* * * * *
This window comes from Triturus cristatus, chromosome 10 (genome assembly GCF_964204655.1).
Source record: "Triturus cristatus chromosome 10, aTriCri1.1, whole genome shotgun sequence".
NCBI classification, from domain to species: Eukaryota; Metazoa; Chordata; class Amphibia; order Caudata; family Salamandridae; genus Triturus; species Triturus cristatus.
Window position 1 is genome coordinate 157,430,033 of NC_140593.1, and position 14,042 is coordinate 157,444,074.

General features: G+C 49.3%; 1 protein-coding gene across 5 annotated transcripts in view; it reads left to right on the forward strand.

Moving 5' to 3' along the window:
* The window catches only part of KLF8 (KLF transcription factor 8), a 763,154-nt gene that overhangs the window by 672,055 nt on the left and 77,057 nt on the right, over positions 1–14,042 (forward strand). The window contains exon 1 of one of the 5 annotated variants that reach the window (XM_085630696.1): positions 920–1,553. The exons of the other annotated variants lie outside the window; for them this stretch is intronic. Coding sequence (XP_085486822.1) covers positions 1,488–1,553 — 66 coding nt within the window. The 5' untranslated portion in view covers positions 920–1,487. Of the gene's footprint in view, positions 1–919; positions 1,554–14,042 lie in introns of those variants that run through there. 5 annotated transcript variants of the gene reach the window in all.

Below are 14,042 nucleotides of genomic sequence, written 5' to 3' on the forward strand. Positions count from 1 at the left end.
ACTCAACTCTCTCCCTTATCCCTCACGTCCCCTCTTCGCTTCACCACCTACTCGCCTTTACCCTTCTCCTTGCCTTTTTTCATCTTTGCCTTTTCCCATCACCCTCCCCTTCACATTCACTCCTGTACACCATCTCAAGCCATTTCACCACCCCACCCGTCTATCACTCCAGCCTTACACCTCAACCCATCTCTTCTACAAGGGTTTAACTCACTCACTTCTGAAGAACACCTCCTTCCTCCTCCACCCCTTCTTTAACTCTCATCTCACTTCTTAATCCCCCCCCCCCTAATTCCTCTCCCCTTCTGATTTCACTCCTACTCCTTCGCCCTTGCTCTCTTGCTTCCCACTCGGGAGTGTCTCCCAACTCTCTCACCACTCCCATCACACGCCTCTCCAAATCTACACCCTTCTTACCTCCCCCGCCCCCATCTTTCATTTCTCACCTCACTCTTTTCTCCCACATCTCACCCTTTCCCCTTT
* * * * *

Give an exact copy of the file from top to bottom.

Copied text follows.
This window comes from Triturus cristatus, chromosome 10 (genome assembly GCF_964204655.1).
Source record: "Triturus cristatus chromosome 10, aTriCri1.1, whole genome shotgun sequence".
NCBI classification, from domain to species: Eukaryota; Metazoa; Chordata; class Amphibia; order Caudata; family Salamandridae; genus Triturus; species Triturus cristatus.
Window position 1 is genome coordinate 157,430,033 of NC_140593.1, and position 14,042 is coordinate 157,444,074.

General features: G+C 49.3%; 1 protein-coding gene across 5 annotated transcripts in view; it reads left to right on the forward strand.

Moving 5' to 3' along the window:
* The window catches only part of KLF8 (KLF transcription factor 8), a 763,154-nt gene that overhangs the window by 672,055 nt on the left and 77,057 nt on the right, over positions 1–14,042 (forward strand). The window contains exon 1 of one of the 5 annotated variants that reach the window (XM_085630696.1): positions 920–1,553. The exons of the other annotated variants lie outside the window; for them this stretch is intronic. Coding sequence (XP_085486822.1) covers positions 1,488–1,553 — 66 coding nt within the window. The 5' untranslated portion in view covers positions 920–1,487. Of the gene's footprint in view, positions 1–919; positions 1,554–14,042 lie in introns of those variants that run through there. 5 annotated transcript variants of the gene reach the window in all.

Below are 14,042 nucleotides of genomic sequence, written 5' to 3' on the forward strand. Positions count from 1 at the left end.
ACTCAACTCTCTCCCTTATCCCTCACGTCCCCTCTTCGCTTCACCACCTACTCGCCTTTACCCTTCTCCTTGCCTTTTTTCATCTTTGCCTTTTCCCATCACCCTCCCCTTCACATTCACTCCTGTACACCATCTCAAGCCATTTCACCACCCCACCCGTCTATCACTCCAGCCTTACACCTCAACCCATCTCTTCTACAAGGGTTTAACTCACTCACTTCTGAAGAACACCTCCTTCCTCCTCCACCCCTTCTTTAACTCTCATCTCACTTCTTAATCCCCCCCCCCCTAATTCCTCTCCCCTTCTGATTTCACTCCTACTCCTTCGCCCTTGCTCTCTTGCTTCCCACTCGGGAGTGTCTCCCAACTCTCTCACCACTCCCATCACACGCCTCTCCAAATCTACACCCTTCTTACCTCCCCCGCCCCCATCTTTCATTTCTCACCTCACTCTTTTCTCCCACATCTCACCCTTTCCCCTTT